Ghosn and his co-conspirators apparently used the Premium Gate Tamayura, reserved for private business jets, in Terminal 2 at Kansai Airport. The gate is open 24 hours with a dedicated security checkpoint and CIQ (customs, immigration and quarantine) section.

About 800 private jets land and take off at the airport annually. Passengers for about half these private jets use the gate, sources said.

The gate is equipped with a dedicated doorway, separated from a doorway for general passengers, which allows large automobiles to park alongside.

“Terminal 2 is dedicated to low-cost carriers and there are hardly any arrivals and departures late at night,” said a person related to an airline company. “It must have been an opportune time to avoid being noticed.”

A case large enough to transport a person was bundled onto the private jet that was allegedly used for Ghosn’s escape. The baggage did not pass through an X-ray machine in the security check and custom inspection process, sources said.

Passengers on private jets are not required to go through security and body checks using an X-ray machine, which are required for those boarding aircraft operated by commercial airlines.

Security checks are conducted to prevent passengers from bringing dangerous objects aboard aircraft such as knives and explosives.

Private jets typically transport passengers who are acquainted with one another, such as friends and family, and are less likely to be hijacked or targeted by terrorists. Whether to conduct security checks of passengers is left to the pilot’s discretion.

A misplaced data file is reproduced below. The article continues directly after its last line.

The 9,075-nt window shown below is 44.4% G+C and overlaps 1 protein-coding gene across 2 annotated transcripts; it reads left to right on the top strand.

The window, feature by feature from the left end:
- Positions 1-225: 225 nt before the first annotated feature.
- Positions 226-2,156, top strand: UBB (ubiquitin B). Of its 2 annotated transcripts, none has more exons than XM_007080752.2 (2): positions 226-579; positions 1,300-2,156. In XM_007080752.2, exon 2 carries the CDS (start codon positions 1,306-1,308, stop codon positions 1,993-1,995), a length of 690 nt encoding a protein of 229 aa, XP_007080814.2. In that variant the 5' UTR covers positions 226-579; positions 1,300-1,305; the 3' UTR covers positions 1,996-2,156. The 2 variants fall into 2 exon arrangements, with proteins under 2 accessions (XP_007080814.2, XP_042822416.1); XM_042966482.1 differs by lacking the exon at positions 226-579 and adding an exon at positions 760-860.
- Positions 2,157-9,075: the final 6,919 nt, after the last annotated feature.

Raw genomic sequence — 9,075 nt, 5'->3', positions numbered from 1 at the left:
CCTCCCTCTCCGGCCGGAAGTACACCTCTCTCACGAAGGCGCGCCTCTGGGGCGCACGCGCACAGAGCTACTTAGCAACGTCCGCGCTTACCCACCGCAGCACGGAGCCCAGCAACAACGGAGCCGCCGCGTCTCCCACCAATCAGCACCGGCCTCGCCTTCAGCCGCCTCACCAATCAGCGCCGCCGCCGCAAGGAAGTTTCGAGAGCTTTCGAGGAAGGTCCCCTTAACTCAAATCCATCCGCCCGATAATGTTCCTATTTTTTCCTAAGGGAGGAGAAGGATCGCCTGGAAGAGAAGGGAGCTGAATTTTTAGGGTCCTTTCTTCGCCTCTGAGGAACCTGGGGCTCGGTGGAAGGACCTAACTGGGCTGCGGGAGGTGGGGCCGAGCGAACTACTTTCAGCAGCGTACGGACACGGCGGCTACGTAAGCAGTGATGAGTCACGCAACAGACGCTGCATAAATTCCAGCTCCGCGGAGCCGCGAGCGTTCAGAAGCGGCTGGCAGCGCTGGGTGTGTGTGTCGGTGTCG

The transport ministry says there are only four airports in Japan that allow pilots and aircraft operators to forgo the security check process: Haneda, Narita, Kansai and Chubu Centrair International Airport.

All are equipped with a dedicated facility for private jets.

However, after the security check, passengers on private jets, like passengers on commercial airlines, are required to go through the CIQ check.


The Finance Ministry, which oversees customs that guards against smuggling, has reiterated that officials must “never omit” checks on arrivals and departures for private jets.

Regarding baggage inspections for private jets, ministry officials said that “inspectors do not open baggage every time” and refused to comment on the criteria for opening baggage.

According to a person tied to an operation support system company who has used the Tamayura Gate multiple times, a departure security check is conducted concurrently with CIQ procedures in the same location. That check is done in the presence of an operation support system staffer.

First, the pilot decides whether to conduct a security check.

However, “they don’t (conduct a security check) 90 percent of the time,” the person said.

Next, custom officials check baggage according to a list submitted by passengers.

Officials rarely ask to check the contents.

“I have never been asked to show what’s inside the baggage,” the person said. “To be honest, I think it’s looser than general security check procedures.”

Lastly, immigration officials handle regular embarkation procedures.

The process is completed in one to two minutes if everything proceeds smoothly.

But the person has never checked baggage as large as one that can hide an individual.

“If the baggage is that big, then I would expect customs officials to be suspicious and conduct an inspection.”

(This article was written by Atsushi Kawada, Shingo Tsuru and Shun Niekawa.)